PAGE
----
Make an entrancePosted 19th June 2023
This month Rosie Kinsella explores the often neglected yet crucial aspect of interior design: the hallway.
Rather than focusing solely on individual rooms, consider the entire house as a cohesive unit. Hallways, often regarded as transitional spaces, have the potential to make a lasting impression and serve as stunning entrances. From flooring choices that connect different areas to clever storage solutions, this article explores some practical tips for maximising your hallway’s functionality and aesthetic appeal. Additionally, it highlights the significance of lighting, mirrors, and incorporating elements from adjacent rooms to create a harmonious flow. By treating the hallway as a distinct space and giving it the attention it deserves, homeowners can transform it into a remarkable entrance that sets the stage for the rest of the home.
Whether you are moving into a new house or renovating your existing one, it’s easy to concentrate on the interior design of each room individually, looking at the use of rooms in isolation, rather than considering the whole house and ensuring a cohesive design. Hallways often get neglected in the initial ideas phase, disregarded as a non-room, rather than the statement entrance they can prove to be if considered at the outset. Whilst hallways are certainly transitional spaces, they are the first room you see when you come into the house, they can set the scene for what’s to come and provide a glorious welcome home after a day spent out and about.
It’s easy to write off a hallway or to imagine that if you don’t have a grand staircase or a large or stately home that the hallway is unimportant. Any entrance, no matter what size or scale, can be beautiful, impactful and well-considered. Hallways can be used to link the individualised styles of the rooms that they lead into or help one fluid design style flow throughout the house. A hallway can be so much more than a thoroughfare, from the obvious place for clever storage solutions for coats and shoes, to an art gallery to show off your favourite pieces or photographs.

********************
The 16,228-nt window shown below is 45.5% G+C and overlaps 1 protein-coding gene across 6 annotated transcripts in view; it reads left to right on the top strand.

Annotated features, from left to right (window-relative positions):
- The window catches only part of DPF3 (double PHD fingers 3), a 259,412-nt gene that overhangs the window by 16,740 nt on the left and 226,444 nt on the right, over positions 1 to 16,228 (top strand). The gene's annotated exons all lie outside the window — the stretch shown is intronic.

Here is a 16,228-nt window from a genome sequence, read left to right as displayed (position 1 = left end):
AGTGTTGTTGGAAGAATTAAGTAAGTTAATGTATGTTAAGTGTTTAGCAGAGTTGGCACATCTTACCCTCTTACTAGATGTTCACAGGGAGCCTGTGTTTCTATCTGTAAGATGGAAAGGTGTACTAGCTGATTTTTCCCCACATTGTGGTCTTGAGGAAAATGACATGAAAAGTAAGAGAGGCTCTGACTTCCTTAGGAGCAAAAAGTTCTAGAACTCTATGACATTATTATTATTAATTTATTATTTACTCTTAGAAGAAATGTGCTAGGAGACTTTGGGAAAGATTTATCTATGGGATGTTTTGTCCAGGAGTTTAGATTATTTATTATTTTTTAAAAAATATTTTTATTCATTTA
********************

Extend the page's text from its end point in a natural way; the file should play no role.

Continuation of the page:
Firstly, acknowledge how the space is used and how often. Consider hard flooring rather than carpet, it’s much easier to clean and maintain. If you prefer carpet, then opt for sisal, jute or coir or a looped weave carpet that has no pile to be flattened. Try companies like Crucial Trading and Fibre Flooring. Where you can, use the same laminate, hardwood, luxury vinyl, porcelain or ceramic tile throughout the whole of your ground floor. If that’s not possible, or if you prefer to have carpet in a living room or study, then use your hard floor in all the other rooms that you can. Keeping the number of different types of flooring to a minimum and reducing the number of thresholds between doorways will ensure the rooms remain connected. Make sure the hallway flooring and any carpet complement each other by comparing swatches of each before committing to a choice. Area rugs can be used to add warmth and softness underfoot. These can be made to match by choosing the same carpet as your other spaces. Many companies (including Mills and Kinsella) offer whipping and binding services to make rugs using carpets from within their product offering.